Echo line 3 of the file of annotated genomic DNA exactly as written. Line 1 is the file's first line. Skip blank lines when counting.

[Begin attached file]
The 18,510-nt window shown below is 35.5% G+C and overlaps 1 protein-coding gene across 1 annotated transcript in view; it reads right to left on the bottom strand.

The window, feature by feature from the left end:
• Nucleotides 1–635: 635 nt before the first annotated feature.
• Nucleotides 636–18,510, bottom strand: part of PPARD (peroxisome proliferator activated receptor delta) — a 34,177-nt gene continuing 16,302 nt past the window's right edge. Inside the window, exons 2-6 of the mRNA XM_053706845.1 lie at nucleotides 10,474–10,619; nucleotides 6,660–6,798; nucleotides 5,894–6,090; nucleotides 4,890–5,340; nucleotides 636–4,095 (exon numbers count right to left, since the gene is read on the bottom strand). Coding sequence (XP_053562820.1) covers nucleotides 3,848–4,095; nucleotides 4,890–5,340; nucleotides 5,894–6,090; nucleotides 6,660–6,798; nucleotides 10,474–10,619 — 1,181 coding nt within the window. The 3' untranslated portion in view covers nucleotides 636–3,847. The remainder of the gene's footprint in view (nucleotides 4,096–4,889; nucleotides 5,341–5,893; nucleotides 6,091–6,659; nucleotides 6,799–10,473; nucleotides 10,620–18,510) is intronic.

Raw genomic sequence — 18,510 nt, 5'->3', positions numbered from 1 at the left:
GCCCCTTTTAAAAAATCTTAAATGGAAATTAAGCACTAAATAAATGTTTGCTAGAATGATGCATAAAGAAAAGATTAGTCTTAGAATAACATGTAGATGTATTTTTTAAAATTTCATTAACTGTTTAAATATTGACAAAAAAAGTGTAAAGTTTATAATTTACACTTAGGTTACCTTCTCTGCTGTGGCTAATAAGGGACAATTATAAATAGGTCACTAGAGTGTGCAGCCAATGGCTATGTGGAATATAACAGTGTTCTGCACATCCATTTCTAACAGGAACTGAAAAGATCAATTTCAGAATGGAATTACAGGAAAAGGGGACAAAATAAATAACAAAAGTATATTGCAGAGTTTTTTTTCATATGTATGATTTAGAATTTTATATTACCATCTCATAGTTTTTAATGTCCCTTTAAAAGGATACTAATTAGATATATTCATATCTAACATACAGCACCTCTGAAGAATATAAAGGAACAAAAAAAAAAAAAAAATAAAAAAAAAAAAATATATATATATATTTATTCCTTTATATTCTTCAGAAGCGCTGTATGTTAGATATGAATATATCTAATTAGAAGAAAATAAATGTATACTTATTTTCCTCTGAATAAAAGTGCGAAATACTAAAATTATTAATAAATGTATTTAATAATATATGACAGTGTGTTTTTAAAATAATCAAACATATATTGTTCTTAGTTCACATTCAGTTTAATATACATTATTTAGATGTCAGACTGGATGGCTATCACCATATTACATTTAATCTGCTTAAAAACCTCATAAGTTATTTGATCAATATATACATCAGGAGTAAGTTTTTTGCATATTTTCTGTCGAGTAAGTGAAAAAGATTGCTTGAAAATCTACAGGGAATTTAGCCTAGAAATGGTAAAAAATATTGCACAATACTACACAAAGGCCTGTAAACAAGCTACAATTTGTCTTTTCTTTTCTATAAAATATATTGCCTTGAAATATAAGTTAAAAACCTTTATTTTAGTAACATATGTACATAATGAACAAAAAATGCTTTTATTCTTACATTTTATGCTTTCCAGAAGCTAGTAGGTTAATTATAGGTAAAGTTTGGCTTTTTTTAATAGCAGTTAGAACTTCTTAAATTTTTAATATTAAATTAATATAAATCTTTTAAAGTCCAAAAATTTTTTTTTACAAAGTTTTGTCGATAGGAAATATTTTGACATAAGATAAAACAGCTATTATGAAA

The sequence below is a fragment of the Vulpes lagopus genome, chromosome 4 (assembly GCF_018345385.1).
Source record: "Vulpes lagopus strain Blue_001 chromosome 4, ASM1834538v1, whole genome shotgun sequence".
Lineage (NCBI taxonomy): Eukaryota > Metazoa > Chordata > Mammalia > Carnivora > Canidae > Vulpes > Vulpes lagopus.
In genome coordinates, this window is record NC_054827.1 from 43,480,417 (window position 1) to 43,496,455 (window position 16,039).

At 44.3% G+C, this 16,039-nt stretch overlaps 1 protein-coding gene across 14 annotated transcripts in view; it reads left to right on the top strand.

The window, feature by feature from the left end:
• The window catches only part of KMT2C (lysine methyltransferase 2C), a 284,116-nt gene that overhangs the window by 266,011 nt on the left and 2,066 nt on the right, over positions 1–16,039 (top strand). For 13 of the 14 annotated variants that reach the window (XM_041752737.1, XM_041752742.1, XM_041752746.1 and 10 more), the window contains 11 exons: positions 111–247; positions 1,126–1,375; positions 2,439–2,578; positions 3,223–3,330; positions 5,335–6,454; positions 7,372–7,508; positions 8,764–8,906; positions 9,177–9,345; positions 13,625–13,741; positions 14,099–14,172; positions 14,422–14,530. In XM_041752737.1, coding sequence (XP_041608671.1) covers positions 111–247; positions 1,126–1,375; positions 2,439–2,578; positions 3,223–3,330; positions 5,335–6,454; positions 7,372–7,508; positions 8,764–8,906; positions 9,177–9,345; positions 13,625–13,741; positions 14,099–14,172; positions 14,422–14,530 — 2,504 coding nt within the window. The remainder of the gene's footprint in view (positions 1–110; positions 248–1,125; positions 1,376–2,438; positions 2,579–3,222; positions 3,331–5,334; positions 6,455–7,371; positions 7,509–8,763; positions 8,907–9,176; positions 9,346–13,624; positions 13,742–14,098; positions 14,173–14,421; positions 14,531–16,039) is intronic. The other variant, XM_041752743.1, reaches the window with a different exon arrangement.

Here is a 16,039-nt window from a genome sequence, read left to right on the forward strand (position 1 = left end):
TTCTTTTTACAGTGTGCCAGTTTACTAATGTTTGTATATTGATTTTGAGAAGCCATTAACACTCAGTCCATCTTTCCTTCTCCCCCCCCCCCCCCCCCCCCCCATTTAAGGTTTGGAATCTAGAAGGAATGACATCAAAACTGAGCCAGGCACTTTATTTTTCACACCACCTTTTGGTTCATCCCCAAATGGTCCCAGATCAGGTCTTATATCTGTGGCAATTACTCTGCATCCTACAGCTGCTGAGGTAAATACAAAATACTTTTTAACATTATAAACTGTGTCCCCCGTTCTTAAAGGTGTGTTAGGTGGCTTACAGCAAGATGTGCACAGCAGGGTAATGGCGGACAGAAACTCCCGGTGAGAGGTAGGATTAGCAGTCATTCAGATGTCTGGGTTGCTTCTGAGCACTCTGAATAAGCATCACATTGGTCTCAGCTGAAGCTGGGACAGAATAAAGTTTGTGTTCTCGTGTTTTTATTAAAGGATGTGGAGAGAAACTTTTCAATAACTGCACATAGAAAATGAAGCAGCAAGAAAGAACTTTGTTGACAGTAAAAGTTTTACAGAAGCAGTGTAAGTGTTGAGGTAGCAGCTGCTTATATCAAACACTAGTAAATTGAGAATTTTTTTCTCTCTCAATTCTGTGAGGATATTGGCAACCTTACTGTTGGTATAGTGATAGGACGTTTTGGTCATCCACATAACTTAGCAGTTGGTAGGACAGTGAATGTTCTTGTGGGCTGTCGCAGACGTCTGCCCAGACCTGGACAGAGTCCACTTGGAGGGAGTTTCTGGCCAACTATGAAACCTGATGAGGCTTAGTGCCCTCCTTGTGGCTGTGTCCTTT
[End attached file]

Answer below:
• Nucleotides 1–635: 635 nt before the first annotated feature.